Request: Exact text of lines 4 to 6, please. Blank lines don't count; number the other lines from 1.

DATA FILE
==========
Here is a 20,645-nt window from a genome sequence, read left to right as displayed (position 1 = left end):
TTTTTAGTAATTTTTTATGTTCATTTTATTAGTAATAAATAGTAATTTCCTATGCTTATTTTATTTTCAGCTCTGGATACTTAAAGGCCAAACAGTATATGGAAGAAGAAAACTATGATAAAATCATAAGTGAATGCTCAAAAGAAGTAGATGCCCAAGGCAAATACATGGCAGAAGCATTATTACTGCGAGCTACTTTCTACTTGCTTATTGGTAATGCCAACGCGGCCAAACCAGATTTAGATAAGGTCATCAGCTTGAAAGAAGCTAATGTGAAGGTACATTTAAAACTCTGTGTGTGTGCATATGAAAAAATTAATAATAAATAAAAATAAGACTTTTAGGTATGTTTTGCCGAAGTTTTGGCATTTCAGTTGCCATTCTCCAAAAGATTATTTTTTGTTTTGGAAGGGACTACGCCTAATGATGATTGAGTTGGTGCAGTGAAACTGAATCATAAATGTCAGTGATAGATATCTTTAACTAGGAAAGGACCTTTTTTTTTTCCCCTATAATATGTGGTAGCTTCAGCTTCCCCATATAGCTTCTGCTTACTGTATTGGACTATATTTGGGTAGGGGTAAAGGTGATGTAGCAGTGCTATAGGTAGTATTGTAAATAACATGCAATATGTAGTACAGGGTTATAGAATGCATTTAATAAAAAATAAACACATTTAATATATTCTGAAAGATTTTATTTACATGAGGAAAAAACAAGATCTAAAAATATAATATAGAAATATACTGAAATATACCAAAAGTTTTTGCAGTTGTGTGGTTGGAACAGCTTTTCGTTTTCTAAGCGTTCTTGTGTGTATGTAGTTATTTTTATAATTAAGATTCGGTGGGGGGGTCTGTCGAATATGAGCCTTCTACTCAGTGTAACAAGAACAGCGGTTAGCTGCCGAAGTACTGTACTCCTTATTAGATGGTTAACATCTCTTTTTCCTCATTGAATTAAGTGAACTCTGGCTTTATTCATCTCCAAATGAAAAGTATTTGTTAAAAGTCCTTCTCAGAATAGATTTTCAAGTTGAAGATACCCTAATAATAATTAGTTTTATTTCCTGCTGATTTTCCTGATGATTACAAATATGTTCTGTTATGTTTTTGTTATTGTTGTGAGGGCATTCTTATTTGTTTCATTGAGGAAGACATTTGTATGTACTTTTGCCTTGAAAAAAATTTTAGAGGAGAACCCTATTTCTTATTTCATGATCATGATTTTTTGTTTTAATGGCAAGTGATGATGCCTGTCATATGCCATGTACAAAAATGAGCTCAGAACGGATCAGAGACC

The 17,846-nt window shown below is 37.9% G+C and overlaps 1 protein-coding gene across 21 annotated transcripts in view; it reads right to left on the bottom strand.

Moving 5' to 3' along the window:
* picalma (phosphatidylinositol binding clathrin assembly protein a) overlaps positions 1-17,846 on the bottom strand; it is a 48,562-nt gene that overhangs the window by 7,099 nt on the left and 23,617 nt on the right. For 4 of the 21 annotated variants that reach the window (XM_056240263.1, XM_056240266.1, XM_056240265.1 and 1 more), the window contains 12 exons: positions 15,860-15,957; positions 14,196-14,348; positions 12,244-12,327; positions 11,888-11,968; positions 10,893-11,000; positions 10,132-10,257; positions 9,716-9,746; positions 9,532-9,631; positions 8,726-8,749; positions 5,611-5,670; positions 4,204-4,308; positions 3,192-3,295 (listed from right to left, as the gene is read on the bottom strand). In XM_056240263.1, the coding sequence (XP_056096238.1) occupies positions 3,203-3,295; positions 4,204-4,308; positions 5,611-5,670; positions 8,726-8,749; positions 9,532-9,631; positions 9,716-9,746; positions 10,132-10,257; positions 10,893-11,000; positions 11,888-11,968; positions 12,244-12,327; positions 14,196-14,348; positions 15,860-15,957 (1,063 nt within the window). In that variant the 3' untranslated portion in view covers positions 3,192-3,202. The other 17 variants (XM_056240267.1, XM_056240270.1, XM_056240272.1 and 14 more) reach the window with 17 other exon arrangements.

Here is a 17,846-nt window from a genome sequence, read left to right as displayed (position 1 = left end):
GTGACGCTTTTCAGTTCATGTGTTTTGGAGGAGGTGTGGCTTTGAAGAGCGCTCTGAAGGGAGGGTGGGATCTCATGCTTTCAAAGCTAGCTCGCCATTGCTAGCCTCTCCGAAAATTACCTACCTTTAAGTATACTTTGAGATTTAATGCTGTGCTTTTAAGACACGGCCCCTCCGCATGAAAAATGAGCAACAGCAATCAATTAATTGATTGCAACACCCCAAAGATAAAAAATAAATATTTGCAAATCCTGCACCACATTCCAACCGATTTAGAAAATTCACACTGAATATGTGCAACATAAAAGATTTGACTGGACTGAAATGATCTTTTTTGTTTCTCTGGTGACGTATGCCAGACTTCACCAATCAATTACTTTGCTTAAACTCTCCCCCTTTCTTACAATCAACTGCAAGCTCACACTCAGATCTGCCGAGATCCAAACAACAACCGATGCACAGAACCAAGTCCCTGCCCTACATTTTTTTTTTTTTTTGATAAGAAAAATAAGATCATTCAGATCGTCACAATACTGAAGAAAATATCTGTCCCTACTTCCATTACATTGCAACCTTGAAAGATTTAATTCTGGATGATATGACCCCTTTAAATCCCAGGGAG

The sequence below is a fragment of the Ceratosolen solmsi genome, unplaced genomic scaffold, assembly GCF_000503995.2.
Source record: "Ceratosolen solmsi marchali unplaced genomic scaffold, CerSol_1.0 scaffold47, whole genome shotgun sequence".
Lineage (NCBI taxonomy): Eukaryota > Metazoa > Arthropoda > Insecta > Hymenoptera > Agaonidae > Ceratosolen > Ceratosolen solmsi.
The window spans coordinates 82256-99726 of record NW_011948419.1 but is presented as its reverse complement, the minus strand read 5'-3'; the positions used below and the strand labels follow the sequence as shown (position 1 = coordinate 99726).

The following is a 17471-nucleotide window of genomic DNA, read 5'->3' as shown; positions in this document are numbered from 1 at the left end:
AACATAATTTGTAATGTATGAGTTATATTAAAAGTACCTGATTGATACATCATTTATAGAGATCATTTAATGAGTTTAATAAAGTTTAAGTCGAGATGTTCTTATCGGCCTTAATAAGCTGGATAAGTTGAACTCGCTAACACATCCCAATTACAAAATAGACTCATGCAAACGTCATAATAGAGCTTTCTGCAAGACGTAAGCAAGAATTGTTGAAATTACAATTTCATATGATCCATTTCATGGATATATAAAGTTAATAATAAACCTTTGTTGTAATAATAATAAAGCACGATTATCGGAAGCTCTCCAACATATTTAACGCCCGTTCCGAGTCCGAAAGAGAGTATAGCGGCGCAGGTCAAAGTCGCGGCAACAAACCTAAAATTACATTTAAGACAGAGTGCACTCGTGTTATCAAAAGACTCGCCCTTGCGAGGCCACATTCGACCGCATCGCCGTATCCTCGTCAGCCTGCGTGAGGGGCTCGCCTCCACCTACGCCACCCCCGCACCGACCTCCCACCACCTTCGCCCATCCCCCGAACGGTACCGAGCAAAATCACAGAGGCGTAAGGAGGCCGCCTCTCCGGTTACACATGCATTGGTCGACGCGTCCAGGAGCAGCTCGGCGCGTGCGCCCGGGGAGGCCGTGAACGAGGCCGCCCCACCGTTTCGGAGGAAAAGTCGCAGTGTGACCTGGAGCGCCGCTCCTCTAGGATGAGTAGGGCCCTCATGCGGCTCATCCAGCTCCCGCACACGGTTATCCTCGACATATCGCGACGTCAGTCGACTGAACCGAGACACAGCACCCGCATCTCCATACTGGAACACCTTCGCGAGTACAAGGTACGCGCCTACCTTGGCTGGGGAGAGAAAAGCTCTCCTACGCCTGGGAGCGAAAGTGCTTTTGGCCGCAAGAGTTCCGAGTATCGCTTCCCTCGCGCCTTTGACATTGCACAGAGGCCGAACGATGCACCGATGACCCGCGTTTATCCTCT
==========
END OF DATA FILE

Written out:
Moving 5' to 3' along the window:
* picalma (phosphatidylinositol binding clathrin assembly protein a) overlaps positions 1-17,846 on the bottom strand; it is a 48,562-nt gene that overhangs the window by 7,099 nt on the left and 23,617 nt on the right. For 4 of the 21 annotated variants that reach the window (XM_056240263.1, XM_056240266.1, XM_056240265.1 and 1 more), the window contains 12 exons: positions 15,860-15,957; positions 14,196-14,348; positions 12,244-12,327; positions 11,888-11,968; positions 10,893-11,000; positions 10,132-10,257; positions 9,716-9,746; positions 9,532-9,631; positions 8,726-8,749; positions 5,611-5,670; positions 4,204-4,308; positions 3,192-3,295 (listed from right to left, as the gene is read on the bottom strand). In XM_056240263.1, the coding sequence (XP_056096238.1) occupies positions 3,203-3,295; positions 4,204-4,308; positions 5,611-5,670; positions 8,726-8,749; positions 9,532-9,631; positions 9,716-9,746; positions 10,132-10,257; positions 10,893-11,000; positions 11,888-11,968; positions 12,244-12,327; positions 14,196-14,348; positions 15,860-15,957 (1,063 nt within the window). In that variant the 3' untranslated portion in view covers positions 3,192-3,202. The other 17 variants (XM_056240267.1, XM_056240270.1, XM_056240272.1 and 14 more) reach the window with 17 other exon arrangements.

Here is a 17,846-nt window from a genome sequence, read left to right as displayed (position 1 = left end):